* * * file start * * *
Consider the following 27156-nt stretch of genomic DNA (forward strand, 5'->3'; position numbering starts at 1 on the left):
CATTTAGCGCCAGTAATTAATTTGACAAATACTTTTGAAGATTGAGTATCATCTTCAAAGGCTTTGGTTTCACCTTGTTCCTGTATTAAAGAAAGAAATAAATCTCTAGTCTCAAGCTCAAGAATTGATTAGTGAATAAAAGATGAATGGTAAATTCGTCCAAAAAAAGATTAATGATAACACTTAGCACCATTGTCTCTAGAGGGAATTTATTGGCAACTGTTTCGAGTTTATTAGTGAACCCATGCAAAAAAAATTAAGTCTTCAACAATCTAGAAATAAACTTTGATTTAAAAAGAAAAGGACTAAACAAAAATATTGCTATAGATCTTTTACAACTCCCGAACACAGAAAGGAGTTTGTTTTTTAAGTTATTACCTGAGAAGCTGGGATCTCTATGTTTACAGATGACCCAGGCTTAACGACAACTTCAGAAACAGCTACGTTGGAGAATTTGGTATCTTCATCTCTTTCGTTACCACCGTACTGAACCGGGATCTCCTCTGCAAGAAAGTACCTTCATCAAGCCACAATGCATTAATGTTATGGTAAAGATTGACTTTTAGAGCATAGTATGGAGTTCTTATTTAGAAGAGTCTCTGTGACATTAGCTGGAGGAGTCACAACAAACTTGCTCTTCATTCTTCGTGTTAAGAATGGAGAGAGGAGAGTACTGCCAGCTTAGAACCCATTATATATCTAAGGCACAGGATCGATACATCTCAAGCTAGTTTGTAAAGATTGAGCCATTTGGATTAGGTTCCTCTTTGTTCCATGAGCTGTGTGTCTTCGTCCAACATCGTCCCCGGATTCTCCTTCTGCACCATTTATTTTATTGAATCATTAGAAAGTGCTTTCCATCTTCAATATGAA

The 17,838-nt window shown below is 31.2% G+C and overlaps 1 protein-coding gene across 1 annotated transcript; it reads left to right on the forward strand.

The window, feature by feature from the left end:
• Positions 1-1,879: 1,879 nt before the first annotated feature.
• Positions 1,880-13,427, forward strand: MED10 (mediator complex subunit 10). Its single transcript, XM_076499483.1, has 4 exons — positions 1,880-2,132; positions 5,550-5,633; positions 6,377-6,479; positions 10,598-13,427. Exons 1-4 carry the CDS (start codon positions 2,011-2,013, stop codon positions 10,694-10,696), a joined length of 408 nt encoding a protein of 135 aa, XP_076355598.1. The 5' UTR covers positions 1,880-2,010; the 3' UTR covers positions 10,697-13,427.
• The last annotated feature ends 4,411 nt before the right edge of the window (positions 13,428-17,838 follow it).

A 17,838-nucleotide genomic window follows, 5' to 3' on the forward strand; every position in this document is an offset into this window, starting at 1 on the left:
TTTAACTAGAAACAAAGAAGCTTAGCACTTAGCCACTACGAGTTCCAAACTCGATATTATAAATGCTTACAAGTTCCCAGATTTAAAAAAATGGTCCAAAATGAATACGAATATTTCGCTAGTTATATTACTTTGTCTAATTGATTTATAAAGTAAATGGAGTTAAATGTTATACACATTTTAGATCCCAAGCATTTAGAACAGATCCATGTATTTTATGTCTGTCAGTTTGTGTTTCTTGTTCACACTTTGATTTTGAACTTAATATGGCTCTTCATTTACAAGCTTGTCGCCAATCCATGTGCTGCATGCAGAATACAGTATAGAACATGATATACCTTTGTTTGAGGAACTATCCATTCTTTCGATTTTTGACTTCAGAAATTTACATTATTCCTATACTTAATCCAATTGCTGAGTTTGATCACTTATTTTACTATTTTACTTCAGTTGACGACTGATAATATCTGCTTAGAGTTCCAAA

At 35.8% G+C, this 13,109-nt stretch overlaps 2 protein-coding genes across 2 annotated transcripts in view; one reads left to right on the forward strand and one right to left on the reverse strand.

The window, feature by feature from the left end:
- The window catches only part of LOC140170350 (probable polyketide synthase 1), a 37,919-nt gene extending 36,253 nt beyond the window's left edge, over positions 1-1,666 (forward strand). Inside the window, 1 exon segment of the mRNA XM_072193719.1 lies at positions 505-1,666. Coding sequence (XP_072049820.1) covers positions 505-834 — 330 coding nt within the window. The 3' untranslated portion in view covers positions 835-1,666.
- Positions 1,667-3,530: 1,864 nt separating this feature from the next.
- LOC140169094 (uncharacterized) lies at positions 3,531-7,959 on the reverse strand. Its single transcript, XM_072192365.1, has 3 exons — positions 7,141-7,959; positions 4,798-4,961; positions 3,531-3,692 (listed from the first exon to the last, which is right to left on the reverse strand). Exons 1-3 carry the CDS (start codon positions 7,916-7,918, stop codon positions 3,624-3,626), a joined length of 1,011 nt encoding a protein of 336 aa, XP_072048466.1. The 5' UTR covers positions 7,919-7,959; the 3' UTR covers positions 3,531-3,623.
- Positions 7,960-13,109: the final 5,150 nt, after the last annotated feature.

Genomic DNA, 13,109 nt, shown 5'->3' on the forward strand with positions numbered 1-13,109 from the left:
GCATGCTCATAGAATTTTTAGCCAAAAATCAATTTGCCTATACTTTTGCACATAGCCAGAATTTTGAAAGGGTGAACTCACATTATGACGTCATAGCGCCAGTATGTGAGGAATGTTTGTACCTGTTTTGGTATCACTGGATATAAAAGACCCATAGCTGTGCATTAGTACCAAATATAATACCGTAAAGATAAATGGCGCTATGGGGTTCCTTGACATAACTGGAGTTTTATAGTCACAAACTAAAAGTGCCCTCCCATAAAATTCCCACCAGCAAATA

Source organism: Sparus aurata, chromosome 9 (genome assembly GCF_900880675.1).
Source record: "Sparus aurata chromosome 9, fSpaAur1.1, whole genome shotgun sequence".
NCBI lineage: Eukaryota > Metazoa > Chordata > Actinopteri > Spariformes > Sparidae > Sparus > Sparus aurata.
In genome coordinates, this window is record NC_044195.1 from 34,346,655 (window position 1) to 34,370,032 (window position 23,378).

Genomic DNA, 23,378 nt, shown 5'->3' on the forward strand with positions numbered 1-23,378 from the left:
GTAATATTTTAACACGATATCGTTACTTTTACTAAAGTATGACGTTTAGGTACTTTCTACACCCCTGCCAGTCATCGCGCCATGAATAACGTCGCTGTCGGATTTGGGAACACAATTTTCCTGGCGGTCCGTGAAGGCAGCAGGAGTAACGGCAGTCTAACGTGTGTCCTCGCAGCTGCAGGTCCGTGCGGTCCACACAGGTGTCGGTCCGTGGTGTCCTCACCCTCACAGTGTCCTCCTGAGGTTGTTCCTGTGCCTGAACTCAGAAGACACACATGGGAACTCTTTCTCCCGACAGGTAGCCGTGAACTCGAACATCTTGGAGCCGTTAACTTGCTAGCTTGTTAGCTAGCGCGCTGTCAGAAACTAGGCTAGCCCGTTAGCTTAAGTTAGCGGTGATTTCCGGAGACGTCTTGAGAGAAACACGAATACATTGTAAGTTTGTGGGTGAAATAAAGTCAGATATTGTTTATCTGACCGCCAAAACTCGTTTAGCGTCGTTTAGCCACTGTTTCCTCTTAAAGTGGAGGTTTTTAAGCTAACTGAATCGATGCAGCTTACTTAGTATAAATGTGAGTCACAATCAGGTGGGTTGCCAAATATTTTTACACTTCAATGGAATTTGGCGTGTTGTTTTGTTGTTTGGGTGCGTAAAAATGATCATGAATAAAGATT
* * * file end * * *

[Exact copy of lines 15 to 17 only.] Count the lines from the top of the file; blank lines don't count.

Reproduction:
- Positions 7,960-13,109: the final 5,150 nt, after the last annotated feature.

Genomic DNA, 13,109 nt, shown 5'->3' on the forward strand with positions numbered 1-13,109 from the left:
GCATGCTCATAGAATTTTTAGCCAAAAATCAATTTGCCTATACTTTTGCACATAGCCAGAATTTTGAAAGGGTGAACTCACATTATGACGTCATAGCGCCAGTATGTGAGGAATGTTTGTACCTGTTTTGGTATCACTGGATATAAAAGACCCATAGCTGTGCATTAGTACCAAATATAATACCGTAAAGATAAATGGCGCTATGGGGTTCCTTGACATAACTGGAGTTTTATAGTCACAAACTAAAAGTGCCCTCCCATAAAATTCCCACCAGCAAATA